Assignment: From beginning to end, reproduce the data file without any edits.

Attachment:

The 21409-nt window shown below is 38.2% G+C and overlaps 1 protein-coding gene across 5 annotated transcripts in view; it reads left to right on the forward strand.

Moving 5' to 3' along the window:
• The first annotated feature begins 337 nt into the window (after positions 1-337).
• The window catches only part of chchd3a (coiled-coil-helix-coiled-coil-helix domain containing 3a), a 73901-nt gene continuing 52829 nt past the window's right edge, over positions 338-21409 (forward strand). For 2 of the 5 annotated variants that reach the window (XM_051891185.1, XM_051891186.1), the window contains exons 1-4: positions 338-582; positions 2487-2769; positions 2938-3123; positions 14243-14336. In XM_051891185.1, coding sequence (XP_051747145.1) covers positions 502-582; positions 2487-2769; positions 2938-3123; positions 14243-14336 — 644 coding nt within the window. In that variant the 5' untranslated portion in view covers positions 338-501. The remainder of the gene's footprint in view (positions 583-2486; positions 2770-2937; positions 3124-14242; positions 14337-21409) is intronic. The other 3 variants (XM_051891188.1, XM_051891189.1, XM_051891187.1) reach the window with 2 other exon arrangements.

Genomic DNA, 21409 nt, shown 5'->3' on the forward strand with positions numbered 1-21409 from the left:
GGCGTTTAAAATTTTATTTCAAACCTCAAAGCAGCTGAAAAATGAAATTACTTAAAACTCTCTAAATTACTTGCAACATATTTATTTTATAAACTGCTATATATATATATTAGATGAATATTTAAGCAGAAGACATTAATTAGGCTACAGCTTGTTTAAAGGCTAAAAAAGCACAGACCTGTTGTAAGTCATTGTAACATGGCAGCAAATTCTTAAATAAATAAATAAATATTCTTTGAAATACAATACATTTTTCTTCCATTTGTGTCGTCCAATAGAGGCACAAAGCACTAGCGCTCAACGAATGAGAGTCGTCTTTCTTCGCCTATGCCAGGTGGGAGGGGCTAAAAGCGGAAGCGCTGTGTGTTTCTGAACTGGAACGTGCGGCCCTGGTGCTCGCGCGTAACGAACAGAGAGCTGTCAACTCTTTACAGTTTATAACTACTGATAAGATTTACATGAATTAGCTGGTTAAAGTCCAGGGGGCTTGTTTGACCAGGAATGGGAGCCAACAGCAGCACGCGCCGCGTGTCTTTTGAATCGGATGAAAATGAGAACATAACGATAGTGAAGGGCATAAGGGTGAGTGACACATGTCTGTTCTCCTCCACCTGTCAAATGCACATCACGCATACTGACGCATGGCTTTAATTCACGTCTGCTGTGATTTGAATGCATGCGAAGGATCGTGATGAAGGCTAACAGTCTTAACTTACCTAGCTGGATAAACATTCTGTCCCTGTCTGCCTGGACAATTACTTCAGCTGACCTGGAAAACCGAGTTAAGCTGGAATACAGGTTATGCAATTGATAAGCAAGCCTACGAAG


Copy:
The 21409-nt window shown below is 38.2% G+C and overlaps 1 protein-coding gene across 5 annotated transcripts in view; it reads left to right on the forward strand.

Moving 5' to 3' along the window:
• The first annotated feature begins 337 nt into the window (after positions 1-337).
• The window catches only part of chchd3a (coiled-coil-helix-coiled-coil-helix domain containing 3a), a 73901-nt gene continuing 52829 nt past the window's right edge, over positions 338-21409 (forward strand). For 2 of the 5 annotated variants that reach the window (XM_051891185.1, XM_051891186.1), the window contains exons 1-4: positions 338-582; positions 2487-2769; positions 2938-3123; positions 14243-14336. In XM_051891185.1, coding sequence (XP_051747145.1) covers positions 502-582; positions 2487-2769; positions 2938-3123; positions 14243-14336 — 644 coding nt within the window. In that variant the 5' untranslated portion in view covers positions 338-501. The remainder of the gene's footprint in view (positions 583-2486; positions 2770-2937; positions 3124-14242; positions 14337-21409) is intronic. The other 3 variants (XM_051891188.1, XM_051891189.1, XM_051891187.1) reach the window with 2 other exon arrangements.

Genomic DNA, 21409 nt, shown 5'->3' on the forward strand with positions numbered 1-21409 from the left:
GGCGTTTAAAATTTTATTTCAAACCTCAAAGCAGCTGAAAAATGAAATTACTTAAAACTCTCTAAATTACTTGCAACATATTTATTTTATAAACTGCTATATATATATATTAGATGAATATTTAAGCAGAAGACATTAATTAGGCTACAGCTTGTTTAAAGGCTAAAAAAGCACAGACCTGTTGTAAGTCATTGTAACATGGCAGCAAATTCTTAAATAAATAAATAAATATTCTTTGAAATACAATACATTTTTCTTCCATTTGTGTCGTCCAATAGAGGCACAAAGCACTAGCGCTCAACGAATGAGAGTCGTCTTTCTTCGCCTATGCCAGGTGGGAGGGGCTAAAAGCGGAAGCGCTGTGTGTTTCTGAACTGGAACGTGCGGCCCTGGTGCTCGCGCGTAACGAACAGAGAGCTGTCAACTCTTTACAGTTTATAACTACTGATAAGATTTACATGAATTAGCTGGTTAAAGTCCAGGGGGCTTGTTTGACCAGGAATGGGAGCCAACAGCAGCACGCGCCGCGTGTCTTTTGAATCGGATGAAAATGAGAACATAACGATAGTGAAGGGCATAAGGGTGAGTGACACATGTCTGTTCTCCTCCACCTGTCAAATGCACATCACGCATACTGACGCATGGCTTTAATTCACGTCTGCTGTGATTTGAATGCATGCGAAGGATCGTGATGAAGGCTAACAGTCTTAACTTACCTAGCTGGATAAACATTCTGTCCCTGTCTGCCTGGACAATTACTTCAGCTGACCTGGAAAACCGAGTTAAGCTGGAATACAGGTTATGCAATTGATAAGCAAGCCTACGAAG